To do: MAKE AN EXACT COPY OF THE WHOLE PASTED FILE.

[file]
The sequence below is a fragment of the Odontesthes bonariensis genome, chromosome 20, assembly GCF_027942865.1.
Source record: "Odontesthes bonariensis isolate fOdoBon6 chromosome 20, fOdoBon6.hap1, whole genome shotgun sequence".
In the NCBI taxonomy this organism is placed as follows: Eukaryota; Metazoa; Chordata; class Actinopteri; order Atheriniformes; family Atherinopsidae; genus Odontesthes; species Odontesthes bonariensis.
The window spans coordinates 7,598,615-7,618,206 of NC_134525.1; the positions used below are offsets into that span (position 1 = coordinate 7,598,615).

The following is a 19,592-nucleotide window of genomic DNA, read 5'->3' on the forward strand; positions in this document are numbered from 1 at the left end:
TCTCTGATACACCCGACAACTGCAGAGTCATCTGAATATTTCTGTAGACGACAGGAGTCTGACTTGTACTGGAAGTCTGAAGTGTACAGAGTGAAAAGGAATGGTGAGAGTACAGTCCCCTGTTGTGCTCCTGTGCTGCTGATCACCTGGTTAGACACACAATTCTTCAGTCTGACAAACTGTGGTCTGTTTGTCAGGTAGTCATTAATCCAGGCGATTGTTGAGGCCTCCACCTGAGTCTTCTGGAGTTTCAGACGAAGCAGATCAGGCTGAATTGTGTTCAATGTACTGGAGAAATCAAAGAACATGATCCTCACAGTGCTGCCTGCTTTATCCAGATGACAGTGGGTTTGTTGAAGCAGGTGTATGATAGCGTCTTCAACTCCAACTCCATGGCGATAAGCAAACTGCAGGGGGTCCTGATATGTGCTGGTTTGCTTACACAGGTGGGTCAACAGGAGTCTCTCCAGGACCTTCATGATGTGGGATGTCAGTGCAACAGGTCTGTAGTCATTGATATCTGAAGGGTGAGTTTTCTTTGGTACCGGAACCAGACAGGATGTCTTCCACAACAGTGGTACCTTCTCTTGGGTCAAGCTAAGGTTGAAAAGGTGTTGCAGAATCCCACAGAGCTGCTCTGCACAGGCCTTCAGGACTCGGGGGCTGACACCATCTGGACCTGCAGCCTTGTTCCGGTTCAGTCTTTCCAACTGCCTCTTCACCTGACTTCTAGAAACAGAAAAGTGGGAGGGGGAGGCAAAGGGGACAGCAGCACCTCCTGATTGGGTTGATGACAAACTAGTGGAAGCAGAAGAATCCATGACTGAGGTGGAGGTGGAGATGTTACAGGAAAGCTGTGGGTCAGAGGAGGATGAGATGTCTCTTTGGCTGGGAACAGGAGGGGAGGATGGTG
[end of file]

The sequence below is a fragment of the Odontesthes bonariensis genome, chromosome 20, assembly GCF_027942865.1.
Source record: "Odontesthes bonariensis isolate fOdoBon6 chromosome 20, fOdoBon6.hap1, whole genome shotgun sequence".
In the NCBI taxonomy this organism is placed as follows: Eukaryota; Metazoa; Chordata; class Actinopteri; order Atheriniformes; family Atherinopsidae; genus Odontesthes; species Odontesthes bonariensis.
The window spans coordinates 7,598,615-7,618,206 of NC_134525.1; the positions used below are offsets into that span (position 1 = coordinate 7,598,615).

The following is a 19,592-nucleotide window of genomic DNA, read 5'->3' on the forward strand; positions in this document are numbered from 1 at the left end:
TCTCTGATACACCCGACAACTGCAGAGTCATCTGAATATTTCTGTAGACGACAGGAGTCTGACTTGTACTGGAAGTCTGAAGTGTACAGAGTGAAAAGGAATGGTGAGAGTACAGTCCCCTGTTGTGCTCCTGTGCTGCTGATCACCTGGTTAGACACACAATTCTTCAGTCTGACAAACTGTGGTCTGTTTGTCAGGTAGTCATTAATCCAGGCGATTGTTGAGGCCTCCACCTGAGTCTTCTGGAGTTTCAGACGAAGCAGATCAGGCTGAATTGTGTTCAATGTACTGGAGAAATCAAAGAACATGATCCTCACAGTGCTGCCTGCTTTATCCAGATGACAGTGGGTTTGTTGAAGCAGGTGTATGATAGCGTCTTCAACTCCAACTCCATGGCGATAAGCAAACTGCAGGGGGTCCTGATATGTGCTGGTTTGCTTACACAGGTGGGTCAACAGGAGTCTCTCCAGGACCTTCATGATGTGGGATGTCAGTGCAACAGGTCTGTAGTCATTGATATCTGAAGGGTGAGTTTTCTTTGGTACCGGAACCAGACAGGATGTCTTCCACAACAGTGGTACCTTCTCTTGGGTCAAGCTAAGGTTGAAAAGGTGTTGCAGAATCCCACAGAGCTGCTCTGCACAGGCCTTCAGGACTCGGGGGCTGACACCATCTGGACCTGCAGCCTTGTTCCGGTTCAGTCTTTCCAACTGCCTCTTCACCTGACTTCTAGAAACAGAAAAGTGGGAGGGGGAGGCAAAGGGGACAGCAGCACCTCCTGATTGGGTTGATGACAAACTAGTGGAAGCAGAAGAATCCATGACTGAGGTGGAGGTGGAGATGTTACAGGAAAGCTGTGGGTCAGAGGAGGATGAGATGTCTCTTTGGCTGGGAACAGGAGGGGAGGATGGTG